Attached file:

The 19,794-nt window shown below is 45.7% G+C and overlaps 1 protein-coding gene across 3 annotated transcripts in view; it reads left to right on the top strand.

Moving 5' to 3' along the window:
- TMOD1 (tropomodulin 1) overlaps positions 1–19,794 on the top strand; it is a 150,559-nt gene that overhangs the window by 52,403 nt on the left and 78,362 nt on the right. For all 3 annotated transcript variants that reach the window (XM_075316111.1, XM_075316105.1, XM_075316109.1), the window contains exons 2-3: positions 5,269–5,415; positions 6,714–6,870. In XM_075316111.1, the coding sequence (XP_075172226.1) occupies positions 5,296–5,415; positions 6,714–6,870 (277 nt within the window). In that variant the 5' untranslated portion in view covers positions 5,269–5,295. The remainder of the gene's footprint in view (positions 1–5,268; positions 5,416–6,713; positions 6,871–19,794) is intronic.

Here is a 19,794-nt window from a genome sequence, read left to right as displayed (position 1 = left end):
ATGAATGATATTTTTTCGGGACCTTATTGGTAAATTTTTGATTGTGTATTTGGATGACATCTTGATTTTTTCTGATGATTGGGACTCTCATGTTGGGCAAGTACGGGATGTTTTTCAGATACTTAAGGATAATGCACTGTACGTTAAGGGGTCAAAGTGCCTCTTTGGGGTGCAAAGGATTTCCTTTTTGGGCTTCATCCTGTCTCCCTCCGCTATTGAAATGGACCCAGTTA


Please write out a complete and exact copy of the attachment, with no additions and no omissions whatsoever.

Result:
The 19,794-nt window shown below is 45.7% G+C and overlaps 1 protein-coding gene across 3 annotated transcripts in view; it reads left to right on the top strand.

Moving 5' to 3' along the window:
- TMOD1 (tropomodulin 1) overlaps positions 1–19,794 on the top strand; it is a 150,559-nt gene that overhangs the window by 52,403 nt on the left and 78,362 nt on the right. For all 3 annotated transcript variants that reach the window (XM_075316111.1, XM_075316105.1, XM_075316109.1), the window contains exons 2-3: positions 5,269–5,415; positions 6,714–6,870. In XM_075316111.1, the coding sequence (XP_075172226.1) occupies positions 5,296–5,415; positions 6,714–6,870 (277 nt within the window). In that variant the 5' untranslated portion in view covers positions 5,269–5,295. The remainder of the gene's footprint in view (positions 1–5,268; positions 5,416–6,713; positions 6,871–19,794) is intronic.

Here is a 19,794-nt window from a genome sequence, read left to right as displayed (position 1 = left end):
ATGAATGATATTTTTTCGGGACCTTATTGGTAAATTTTTGATTGTGTATTTGGATGACATCTTGATTTTTTCTGATGATTGGGACTCTCATGTTGGGCAAGTACGGGATGTTTTTCAGATACTTAAGGATAATGCACTGTACGTTAAGGGGTCAAAGTGCCTCTTTGGGGTGCAAAGGATTTCCTTTTTGGGCTTCATCCTGTCTCCCTCCGCTATTGAAATGGACCCAGTTA